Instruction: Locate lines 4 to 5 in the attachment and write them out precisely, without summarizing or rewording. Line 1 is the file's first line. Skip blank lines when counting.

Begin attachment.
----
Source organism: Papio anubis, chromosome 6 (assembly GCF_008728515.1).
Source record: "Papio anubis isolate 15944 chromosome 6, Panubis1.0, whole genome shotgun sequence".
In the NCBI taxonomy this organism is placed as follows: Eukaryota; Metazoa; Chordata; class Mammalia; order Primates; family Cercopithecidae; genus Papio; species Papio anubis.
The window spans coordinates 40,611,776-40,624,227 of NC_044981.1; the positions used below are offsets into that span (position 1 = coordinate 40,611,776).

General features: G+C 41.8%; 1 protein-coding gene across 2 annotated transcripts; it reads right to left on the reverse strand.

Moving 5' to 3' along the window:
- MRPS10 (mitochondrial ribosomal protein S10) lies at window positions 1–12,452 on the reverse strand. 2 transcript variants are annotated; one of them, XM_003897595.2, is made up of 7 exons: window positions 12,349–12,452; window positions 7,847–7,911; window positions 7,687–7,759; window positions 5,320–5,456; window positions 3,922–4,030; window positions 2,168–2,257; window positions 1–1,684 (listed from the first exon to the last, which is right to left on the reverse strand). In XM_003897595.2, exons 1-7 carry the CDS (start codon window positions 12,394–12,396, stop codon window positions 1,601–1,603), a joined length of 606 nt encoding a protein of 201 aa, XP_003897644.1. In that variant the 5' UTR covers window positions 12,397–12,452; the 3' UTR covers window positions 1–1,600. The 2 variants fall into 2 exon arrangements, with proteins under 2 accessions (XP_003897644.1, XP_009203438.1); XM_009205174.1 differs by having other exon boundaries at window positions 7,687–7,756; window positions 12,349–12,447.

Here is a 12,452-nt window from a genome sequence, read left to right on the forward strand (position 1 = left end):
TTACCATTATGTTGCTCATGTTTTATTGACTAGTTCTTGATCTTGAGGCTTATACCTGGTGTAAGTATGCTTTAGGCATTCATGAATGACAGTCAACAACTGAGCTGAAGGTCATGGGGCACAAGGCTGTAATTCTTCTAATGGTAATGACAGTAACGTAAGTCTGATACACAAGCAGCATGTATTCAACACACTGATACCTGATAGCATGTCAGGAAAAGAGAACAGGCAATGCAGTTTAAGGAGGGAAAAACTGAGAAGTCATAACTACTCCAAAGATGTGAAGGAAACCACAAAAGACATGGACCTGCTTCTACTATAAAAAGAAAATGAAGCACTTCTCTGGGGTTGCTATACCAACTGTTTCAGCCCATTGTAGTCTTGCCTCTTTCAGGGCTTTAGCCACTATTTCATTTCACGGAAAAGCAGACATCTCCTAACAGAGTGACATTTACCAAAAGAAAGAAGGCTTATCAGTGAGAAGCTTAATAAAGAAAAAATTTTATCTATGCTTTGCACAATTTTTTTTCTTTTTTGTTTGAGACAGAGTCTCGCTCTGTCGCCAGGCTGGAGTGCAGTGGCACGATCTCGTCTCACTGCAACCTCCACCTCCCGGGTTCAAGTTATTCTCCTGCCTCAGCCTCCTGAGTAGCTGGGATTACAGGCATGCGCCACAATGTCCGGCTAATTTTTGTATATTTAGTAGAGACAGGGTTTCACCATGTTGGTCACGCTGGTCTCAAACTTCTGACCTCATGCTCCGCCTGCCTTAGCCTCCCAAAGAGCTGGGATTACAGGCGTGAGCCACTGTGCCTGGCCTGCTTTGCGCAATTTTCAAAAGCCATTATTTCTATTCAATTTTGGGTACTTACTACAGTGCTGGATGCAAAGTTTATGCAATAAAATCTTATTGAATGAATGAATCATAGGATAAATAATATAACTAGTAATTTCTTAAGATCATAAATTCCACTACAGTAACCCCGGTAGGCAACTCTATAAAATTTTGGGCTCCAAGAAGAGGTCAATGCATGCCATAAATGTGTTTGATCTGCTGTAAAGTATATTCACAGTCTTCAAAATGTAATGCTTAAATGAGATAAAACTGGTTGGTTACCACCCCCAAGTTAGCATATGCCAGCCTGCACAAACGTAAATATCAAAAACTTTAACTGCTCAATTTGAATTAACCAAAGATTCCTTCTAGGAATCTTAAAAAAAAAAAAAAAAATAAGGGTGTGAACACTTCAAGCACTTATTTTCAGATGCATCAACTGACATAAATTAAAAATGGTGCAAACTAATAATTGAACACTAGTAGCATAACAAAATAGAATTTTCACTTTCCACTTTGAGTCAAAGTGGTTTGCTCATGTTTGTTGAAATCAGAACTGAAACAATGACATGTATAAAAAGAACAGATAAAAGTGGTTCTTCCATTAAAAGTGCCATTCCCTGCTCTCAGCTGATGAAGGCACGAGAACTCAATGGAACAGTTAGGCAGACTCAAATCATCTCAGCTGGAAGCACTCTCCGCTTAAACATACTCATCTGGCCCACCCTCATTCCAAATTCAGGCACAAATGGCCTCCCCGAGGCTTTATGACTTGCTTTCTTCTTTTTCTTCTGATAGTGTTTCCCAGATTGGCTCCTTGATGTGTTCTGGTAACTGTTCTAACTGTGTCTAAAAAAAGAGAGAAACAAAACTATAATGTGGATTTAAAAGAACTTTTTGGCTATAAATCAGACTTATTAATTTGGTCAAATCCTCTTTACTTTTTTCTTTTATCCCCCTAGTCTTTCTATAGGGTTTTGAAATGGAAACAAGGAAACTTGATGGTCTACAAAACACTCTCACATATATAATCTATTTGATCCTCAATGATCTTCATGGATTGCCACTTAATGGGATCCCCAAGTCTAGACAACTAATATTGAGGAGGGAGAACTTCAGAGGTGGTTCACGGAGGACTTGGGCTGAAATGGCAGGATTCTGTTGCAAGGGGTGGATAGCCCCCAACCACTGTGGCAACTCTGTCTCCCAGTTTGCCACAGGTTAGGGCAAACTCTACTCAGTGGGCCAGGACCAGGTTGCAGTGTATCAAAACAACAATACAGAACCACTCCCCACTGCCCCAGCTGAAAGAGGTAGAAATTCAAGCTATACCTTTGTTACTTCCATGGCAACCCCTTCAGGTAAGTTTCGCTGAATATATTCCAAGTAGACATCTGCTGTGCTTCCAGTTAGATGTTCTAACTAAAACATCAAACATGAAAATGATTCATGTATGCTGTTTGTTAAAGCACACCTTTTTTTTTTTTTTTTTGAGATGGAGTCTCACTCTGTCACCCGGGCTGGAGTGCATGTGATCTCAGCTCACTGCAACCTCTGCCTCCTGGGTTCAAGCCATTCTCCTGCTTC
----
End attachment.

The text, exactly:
The window spans coordinates 40,611,776-40,624,227 of NC_044981.1; the positions used below are offsets into that span (position 1 = coordinate 40,611,776).

General features: G+C 41.8%; 1 protein-coding gene across 2 annotated transcripts; it reads right to left on the reverse strand.